• Summary
  • Contents
  • Subject index

By analyzing the results of experiments that use a wide variety of training tasks including those that were predominantly perceptual, cognitive, or motoric, this volume answers such questions as: Why do some people forget certain skills faster than others? What kind of training helps people retain new skills longer? Inspired by the work of Harry Bahrick and the concept of “permastore,” the contributors explore the Stroop effect, mental calculation, vocabulary retention, contextual interference effects, autobiographical memory, and target detection. They also summarize an investigation on specificity and transfer in choice reaction time tasks. In each chapter, the authors explore how the degree to which reinstatement of training procedures during retention and transfer tests accounts for both durability and specificity of training. Researchers and administrators in education and training will find important implications in this book for enhancing the retention of knowledge of skills. “You have to read this book. Anyone interested in training will want to read it. This book provides the theoretical bases of the acquisition of durable skills for the next decade. It advances and demonstrates a new principle of skill learning that will prove to be as important as the encoding specificity principle and its corollary, the principle of transfer appropriate processing. This new principle is that highly practiced skill learning will be durable when the retention test embodies the procedures employed during acquisition. This principle, and the other important findings reported in this text, will have a great impact on the evolution of memory theory and on the wide range of applications.” --Douglas Hermann, University of Maryland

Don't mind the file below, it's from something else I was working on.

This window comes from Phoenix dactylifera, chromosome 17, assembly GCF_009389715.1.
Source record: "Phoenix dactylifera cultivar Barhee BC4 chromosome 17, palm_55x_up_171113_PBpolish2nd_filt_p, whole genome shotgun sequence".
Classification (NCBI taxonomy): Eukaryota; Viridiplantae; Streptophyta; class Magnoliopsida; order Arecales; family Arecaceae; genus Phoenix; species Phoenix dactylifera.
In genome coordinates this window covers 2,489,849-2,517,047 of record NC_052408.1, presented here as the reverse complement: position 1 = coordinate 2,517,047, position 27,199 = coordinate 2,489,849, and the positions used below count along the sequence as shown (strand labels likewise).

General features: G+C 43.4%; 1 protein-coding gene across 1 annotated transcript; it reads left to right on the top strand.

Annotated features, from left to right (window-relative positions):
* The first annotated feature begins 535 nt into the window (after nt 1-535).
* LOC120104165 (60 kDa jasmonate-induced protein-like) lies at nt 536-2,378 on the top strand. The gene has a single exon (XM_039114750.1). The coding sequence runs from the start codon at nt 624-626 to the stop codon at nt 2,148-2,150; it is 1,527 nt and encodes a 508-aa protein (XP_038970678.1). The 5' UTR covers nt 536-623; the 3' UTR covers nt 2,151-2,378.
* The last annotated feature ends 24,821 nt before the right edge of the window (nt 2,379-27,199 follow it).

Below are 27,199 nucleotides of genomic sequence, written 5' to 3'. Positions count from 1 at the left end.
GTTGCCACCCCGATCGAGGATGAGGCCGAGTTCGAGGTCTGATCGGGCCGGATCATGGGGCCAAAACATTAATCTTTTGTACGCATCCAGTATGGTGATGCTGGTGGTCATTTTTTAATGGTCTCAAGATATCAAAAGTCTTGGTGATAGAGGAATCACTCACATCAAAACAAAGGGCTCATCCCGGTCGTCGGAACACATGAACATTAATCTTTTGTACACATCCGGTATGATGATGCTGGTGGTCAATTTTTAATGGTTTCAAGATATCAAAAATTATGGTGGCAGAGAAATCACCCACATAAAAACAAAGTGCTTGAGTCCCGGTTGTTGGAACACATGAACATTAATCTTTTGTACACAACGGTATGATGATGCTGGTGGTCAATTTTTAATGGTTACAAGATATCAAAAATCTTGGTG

Chapter 7: Long-Term Performance in Autobiographical Event Dating: Patterns of Accuracy and Error across a Two-and-a-Half-Year Time Span

Long-Term Performance in Autobiographical Event Dating: Patterns of Accuracy and Error across a Two-and-a-Half-Year Time Span
Long-term performance in autobiographical event dating: Patterns of accuracy and error across a two-and-a-half-year time span
John J.Skowronski
Andrew L.Betz
Charles P.Thompson
Steen F.Larsen

For up to 2½ years, the six subjects in this study listed events in a diary. The subjects later provided dates for these events. Analyses of these dates examined (a) exact dating frequencies and error magnitudes across the 2-year retention interval; (b) possible alterations in the relation between several predictors and measures of dating accuracy with increases in the retention interval; (c) subjects' perceptions of the memory sources used in event dating, and how these sources changed with increases in the retention interval; (d) the impact of the temporal landmarks ...

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